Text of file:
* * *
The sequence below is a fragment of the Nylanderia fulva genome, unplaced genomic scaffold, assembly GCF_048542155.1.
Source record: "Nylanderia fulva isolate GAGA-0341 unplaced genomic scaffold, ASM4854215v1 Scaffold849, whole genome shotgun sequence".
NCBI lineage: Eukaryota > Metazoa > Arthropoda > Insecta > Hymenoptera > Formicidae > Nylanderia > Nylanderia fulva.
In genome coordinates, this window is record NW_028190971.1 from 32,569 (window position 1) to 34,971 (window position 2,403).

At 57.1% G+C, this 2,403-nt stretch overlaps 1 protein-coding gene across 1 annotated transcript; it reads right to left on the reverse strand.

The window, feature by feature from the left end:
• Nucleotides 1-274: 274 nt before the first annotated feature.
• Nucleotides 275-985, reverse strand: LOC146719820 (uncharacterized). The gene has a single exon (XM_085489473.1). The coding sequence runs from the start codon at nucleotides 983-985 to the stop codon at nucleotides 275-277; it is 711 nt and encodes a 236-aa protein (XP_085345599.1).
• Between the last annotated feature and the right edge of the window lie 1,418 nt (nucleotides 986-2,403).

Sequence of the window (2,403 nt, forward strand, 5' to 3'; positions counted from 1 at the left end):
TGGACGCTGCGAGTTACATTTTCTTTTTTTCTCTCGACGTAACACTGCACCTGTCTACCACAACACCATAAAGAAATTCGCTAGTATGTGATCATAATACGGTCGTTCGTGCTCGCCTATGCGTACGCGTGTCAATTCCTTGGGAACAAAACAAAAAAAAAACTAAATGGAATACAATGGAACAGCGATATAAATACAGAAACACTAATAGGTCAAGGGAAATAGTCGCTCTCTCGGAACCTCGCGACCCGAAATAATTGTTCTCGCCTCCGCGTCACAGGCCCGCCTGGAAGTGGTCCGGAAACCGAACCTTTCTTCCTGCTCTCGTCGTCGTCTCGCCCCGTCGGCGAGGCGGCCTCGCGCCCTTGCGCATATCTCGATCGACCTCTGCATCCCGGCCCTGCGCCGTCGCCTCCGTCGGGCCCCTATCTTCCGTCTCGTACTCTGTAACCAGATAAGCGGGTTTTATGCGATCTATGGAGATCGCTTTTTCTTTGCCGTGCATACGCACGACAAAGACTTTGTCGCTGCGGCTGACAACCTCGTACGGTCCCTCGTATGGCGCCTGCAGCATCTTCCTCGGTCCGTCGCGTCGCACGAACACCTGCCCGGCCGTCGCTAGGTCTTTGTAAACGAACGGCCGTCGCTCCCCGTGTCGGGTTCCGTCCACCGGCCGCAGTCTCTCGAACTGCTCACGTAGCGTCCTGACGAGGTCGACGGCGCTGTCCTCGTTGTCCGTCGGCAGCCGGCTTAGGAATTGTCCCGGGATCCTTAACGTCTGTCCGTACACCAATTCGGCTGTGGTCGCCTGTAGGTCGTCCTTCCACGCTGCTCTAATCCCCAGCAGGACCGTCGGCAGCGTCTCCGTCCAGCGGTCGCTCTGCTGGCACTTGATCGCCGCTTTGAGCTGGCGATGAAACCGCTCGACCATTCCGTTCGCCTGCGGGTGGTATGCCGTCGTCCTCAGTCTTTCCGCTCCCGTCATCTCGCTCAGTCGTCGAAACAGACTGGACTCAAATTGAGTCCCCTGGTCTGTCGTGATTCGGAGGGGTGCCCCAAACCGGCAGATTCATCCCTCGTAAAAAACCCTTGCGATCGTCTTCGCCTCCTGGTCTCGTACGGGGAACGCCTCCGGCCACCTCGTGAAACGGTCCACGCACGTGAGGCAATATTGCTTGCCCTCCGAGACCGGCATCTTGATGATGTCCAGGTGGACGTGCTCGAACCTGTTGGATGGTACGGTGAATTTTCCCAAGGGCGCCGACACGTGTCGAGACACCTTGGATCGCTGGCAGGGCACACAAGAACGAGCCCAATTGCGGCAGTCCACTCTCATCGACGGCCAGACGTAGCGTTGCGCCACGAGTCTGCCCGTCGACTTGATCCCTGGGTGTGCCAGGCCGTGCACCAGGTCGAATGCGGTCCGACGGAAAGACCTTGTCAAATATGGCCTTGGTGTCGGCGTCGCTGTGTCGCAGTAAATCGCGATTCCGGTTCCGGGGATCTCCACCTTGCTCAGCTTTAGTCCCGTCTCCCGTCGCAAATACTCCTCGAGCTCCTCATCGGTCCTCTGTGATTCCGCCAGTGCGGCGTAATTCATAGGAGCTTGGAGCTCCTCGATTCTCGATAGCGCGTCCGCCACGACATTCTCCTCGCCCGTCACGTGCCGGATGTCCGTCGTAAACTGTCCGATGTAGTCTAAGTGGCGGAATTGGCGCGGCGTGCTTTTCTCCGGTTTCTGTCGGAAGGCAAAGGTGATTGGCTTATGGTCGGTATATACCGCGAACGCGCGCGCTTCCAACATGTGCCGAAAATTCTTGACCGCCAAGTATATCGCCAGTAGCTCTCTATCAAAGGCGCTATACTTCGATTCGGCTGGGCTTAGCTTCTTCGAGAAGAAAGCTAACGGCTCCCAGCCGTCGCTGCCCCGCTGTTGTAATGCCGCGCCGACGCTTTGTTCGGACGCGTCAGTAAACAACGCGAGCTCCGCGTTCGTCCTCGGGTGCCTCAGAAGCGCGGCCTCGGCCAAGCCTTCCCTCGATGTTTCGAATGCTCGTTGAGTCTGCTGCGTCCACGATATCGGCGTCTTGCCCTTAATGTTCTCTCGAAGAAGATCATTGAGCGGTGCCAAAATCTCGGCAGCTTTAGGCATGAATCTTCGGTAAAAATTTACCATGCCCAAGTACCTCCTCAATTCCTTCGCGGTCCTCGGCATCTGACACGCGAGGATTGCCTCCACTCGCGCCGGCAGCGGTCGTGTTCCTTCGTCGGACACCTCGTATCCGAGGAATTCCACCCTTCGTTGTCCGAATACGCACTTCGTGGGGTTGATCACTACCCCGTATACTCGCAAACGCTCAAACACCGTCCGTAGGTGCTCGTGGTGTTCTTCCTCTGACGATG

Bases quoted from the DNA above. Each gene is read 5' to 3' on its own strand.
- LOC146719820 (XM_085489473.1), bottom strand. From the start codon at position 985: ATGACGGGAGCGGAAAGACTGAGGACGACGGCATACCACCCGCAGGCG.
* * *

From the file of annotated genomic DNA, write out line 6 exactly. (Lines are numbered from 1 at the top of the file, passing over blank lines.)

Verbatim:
The window, feature by feature from the left end: